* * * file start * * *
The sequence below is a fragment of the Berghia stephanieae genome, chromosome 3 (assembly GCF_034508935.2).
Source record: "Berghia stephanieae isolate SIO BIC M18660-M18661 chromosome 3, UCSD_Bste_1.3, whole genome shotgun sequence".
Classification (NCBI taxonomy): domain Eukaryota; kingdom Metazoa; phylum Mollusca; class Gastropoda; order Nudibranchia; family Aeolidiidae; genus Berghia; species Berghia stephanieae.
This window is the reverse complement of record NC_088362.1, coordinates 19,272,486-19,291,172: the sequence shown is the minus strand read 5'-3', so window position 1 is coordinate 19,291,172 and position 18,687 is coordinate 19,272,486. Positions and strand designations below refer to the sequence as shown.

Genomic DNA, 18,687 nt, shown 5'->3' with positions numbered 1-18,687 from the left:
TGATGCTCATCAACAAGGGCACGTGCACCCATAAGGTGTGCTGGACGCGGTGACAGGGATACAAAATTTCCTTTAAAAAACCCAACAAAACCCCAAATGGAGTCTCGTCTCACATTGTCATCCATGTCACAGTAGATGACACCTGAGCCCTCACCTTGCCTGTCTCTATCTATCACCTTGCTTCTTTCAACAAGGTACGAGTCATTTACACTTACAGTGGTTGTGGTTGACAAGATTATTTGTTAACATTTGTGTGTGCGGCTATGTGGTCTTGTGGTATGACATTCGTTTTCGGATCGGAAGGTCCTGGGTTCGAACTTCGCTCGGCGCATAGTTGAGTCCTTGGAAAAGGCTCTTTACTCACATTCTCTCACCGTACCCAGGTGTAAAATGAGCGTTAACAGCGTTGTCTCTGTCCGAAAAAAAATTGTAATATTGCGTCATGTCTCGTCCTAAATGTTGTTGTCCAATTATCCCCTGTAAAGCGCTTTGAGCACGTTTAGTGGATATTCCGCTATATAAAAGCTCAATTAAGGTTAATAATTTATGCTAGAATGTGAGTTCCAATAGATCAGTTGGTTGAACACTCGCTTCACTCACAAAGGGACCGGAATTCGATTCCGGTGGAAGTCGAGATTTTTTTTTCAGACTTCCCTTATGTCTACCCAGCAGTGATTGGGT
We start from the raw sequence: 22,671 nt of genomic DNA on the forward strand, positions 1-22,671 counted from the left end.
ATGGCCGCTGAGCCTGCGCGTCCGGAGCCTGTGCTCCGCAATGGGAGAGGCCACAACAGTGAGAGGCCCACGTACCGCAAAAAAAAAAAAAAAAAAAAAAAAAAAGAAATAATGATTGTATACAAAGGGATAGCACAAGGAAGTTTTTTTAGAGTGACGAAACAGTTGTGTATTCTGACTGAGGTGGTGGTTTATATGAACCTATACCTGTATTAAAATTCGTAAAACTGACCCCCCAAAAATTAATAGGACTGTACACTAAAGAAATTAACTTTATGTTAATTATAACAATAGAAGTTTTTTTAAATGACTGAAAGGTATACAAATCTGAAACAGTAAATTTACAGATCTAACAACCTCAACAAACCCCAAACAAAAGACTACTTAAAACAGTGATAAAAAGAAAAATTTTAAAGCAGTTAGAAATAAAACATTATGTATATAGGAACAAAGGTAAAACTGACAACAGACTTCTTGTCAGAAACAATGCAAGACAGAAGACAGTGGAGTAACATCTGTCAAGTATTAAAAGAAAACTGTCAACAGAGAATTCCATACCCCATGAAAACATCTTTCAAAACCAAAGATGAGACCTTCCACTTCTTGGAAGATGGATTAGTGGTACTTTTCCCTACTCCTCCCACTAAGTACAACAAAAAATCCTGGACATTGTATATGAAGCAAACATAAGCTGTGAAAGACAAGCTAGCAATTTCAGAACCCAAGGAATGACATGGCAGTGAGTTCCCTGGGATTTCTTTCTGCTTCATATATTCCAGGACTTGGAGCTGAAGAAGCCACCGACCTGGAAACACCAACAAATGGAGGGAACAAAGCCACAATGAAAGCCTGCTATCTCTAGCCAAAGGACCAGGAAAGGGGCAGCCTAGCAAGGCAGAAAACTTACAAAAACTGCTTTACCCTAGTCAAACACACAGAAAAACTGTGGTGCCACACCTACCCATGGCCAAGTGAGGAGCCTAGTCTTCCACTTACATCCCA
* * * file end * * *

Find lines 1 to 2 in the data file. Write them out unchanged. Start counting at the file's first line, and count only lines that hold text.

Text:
The sequence below is a fragment of the Berghia stephanieae genome, chromosome 3 (assembly GCF_034508935.2).
Source record: "Berghia stephanieae isolate SIO BIC M18660-M18661 chromosome 3, UCSD_Bste_1.3, whole genome shotgun sequence".